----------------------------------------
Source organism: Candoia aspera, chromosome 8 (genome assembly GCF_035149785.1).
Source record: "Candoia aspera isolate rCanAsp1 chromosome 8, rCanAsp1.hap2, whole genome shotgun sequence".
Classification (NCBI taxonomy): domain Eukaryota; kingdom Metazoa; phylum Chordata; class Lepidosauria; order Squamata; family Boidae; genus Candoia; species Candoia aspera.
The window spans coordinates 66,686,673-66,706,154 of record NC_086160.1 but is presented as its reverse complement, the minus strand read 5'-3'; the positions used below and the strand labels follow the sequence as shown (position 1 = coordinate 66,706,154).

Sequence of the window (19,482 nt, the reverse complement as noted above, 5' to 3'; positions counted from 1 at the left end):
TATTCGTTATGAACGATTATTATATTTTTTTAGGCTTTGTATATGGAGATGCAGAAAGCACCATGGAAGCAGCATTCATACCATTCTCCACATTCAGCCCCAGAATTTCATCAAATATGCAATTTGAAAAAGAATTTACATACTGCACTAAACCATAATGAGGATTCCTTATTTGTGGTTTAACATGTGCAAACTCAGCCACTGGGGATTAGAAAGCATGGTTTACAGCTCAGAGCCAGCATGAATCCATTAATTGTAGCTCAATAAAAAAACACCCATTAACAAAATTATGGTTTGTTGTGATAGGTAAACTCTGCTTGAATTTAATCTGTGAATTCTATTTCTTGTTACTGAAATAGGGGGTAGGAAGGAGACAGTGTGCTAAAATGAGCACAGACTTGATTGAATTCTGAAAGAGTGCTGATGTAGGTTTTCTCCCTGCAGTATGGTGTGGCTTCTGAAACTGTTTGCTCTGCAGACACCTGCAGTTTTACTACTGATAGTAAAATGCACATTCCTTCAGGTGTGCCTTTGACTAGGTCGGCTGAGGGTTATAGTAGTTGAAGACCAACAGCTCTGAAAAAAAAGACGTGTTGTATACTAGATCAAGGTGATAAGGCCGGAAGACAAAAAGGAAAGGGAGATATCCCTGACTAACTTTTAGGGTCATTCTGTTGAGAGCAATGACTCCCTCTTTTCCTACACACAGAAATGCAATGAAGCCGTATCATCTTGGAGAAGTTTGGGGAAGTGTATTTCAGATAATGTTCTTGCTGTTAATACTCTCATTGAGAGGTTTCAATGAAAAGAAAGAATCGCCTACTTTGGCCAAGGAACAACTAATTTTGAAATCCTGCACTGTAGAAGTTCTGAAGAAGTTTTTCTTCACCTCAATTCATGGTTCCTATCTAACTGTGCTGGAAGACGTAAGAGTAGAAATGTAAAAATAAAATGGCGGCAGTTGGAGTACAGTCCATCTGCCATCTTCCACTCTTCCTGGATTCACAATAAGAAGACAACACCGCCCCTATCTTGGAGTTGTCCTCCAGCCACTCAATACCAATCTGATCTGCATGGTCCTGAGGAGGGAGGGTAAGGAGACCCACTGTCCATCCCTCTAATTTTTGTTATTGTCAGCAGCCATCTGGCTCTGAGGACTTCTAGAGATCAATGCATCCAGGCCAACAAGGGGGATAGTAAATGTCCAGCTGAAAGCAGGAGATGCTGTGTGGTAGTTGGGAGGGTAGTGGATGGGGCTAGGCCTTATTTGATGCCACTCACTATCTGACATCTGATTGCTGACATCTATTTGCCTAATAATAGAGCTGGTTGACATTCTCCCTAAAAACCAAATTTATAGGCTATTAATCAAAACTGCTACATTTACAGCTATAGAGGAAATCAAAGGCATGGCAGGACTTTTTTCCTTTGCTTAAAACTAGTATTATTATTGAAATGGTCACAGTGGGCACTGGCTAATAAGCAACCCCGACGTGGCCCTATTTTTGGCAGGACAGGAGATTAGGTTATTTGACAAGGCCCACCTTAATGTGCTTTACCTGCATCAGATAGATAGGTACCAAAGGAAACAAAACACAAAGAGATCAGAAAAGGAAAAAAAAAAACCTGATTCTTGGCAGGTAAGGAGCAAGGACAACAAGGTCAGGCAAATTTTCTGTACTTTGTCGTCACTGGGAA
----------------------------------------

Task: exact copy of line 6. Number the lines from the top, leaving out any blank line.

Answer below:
TATTCGTTATGAACGATTATTATATTTTTTTAGGCTTTGTATATGGAGATGCAGAAAGCACCATGGAAGCAGCATTCATACCATTCTCCACATTCAGCCCCAGAATTTCATCAAATATGCAATTTGAAAAAGAATTTACATACTGCACTAAACCATAATGAGGATTCCTTATTTGTGGTTTAACATGTGCAAACTCAGCCACTGGGGATTAGAAAGCATGGTTTACAGCTCAGAGCCAGCATGAATCCATTAATTGTAGCTCAATAAAAAAACACCCATTAACAAAATTATGGTTTGTTGTGATAGGTAAACTCTGCTTGAATTTAATCTGTGAATTCTATTTCTTGTTACTGAAATAGGGGGTAGGAAGGAGACAGTGTGCTAAAATGAGCACAGACTTGATTGAATTCTGAAAGAGTGCTGATGTAGGTTTTCTCCCTGCAGTATGGTGTGGCTTCTGAAACTGTTTGCTCTGCAGACACCTGCAGTTTTACTACTGATAGTAAAATGCACATTCCTTCAGGTGTGCCTTTGACTAGGTCGGCTGAGGGTTATAGTAGTTGAAGACCAACAGCTCTGAAAAAAAAGACGTGTTGTATACTAGATCAAGGTGATAAGGCCGGAAGACAAAAAGGAAAGGGAGATATCCCTGACTAACTTTTAGGGTCATTCTGTTGAGAGCAATGACTCCCTCTTTTCCTACACACAGAAATGCAATGAAGCCGTATCATCTTGGAGAAGTTTGGGGAAGTGTATTTCAGATAATGTTCTTGCTGTTAATACTCTCATTGAGAGGTTTCAATGAAAAGAAAGAATCGCCTACTTTGGCCAAGGAACAACTAATTTTGAAATCCTGCACTGTAGAAGTTCTGAAGAAGTTTTTCTTCACCTCAATTCATGGTTCCTATCTAACTGTGCTGGAAGACGTAAGAGTAGAAATGTAAAAATAAAATGGCGGCAGTTGGAGTACAGTCCATCTGCCATCTTCCACTCTTCCTGGATTCACAATAAGAAGACAACACCGCCCCTATCTTGGAGTTGTCCTCCAGCCACTCAATACCAATCTGATCTGCATGGTCCTGAGGAGGGAGGGTAAGGAGACCCACTGTCCATCCCTCTAATTTTTGTTATTGTCAGCAGCCATCTGGCTCTGAGGACTTCTAGAGATCAATGCATCCAGGCCAACAAGGGGGATAGTAAATGTCCAGCTGAAAGCAGGAGATGCTGTGTGGTAGTTGGGAGGGTAGTGGATGGGGCTAGGCCTTATTTGATGCCACTCACTATCTGACATCTGATTGCTGACATCTATTTGCCTAATAATAGAGCTGGTTGACATTCTCCCTAAAAACCAAATTTATAGGCTATTAATCAAAACTGCTACATTTACAGCTATAGAGGAAATCAAAGGCATGGCAGGACTTTTTTCCTTTGCTTAAAACTAGTATTATTATTGAAATGGTCACAGTGGGCACTGGCTAATAAGCAACCCCGACGTGGCCCTATTTTTGGCAGGACAGGAGATTAGGTTATTTGACAAGGCCCACCTTAATGTGCTTTACCTGCATCAGATAGATAGGTACCAAAGGAAACAAAACACAAAGAGATCAGAAAAGGAAAAAAAAAAACCTGATTCTTGGCAGGTAAGGAGCAAGGACAACAAGGTCAGGCAAATTTTCTGTACTTTGTCGTCACTGGGAA